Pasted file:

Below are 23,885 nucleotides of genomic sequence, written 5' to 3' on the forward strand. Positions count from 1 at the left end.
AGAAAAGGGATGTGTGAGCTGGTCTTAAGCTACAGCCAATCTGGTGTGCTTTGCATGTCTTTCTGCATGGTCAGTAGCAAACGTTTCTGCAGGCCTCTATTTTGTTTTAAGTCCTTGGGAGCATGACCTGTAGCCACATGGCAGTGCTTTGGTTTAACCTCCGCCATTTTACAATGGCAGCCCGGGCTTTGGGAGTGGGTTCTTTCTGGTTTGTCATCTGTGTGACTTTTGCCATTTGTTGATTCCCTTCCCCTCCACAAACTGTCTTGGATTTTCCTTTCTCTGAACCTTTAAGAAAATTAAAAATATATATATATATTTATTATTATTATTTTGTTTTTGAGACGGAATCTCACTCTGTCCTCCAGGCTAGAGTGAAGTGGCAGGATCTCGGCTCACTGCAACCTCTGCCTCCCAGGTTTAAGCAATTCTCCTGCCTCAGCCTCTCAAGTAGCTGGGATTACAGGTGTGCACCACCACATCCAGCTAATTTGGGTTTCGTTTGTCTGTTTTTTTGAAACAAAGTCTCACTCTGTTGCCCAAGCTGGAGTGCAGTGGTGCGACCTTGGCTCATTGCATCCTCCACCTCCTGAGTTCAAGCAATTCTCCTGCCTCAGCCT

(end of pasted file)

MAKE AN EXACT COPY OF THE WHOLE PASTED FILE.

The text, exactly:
Below are 23,885 nucleotides of genomic sequence, written 5' to 3' on the forward strand. Positions count from 1 at the left end.
AGAAAAGGGATGTGTGAGCTGGTCTTAAGCTACAGCCAATCTGGTGTGCTTTGCATGTCTTTCTGCATGGTCAGTAGCAAACGTTTCTGCAGGCCTCTATTTTGTTTTAAGTCCTTGGGAGCATGACCTGTAGCCACATGGCAGTGCTTTGGTTTAACCTCCGCCATTTTACAATGGCAGCCCGGGCTTTGGGAGTGGGTTCTTTCTGGTTTGTCATCTGTGTGACTTTTGCCATTTGTTGATTCCCTTCCCCTCCACAAACTGTCTTGGATTTTCCTTTCTCTGAACCTTTAAGAAAATTAAAAATATATATATATATTTATTATTATTATTTTGTTTTTGAGACGGAATCTCACTCTGTCCTCCAGGCTAGAGTGAAGTGGCAGGATCTCGGCTCACTGCAACCTCTGCCTCCCAGGTTTAAGCAATTCTCCTGCCTCAGCCTCTCAAGTAGCTGGGATTACAGGTGTGCACCACCACATCCAGCTAATTTGGGTTTCGTTTGTCTGTTTTTTTGAAACAAAGTCTCACTCTGTTGCCCAAGCTGGAGTGCAGTGGTGCGACCTTGGCTCATTGCATCCTCCACCTCCTGAGTTCAAGCAATTCTCCTGCCTCAGCCT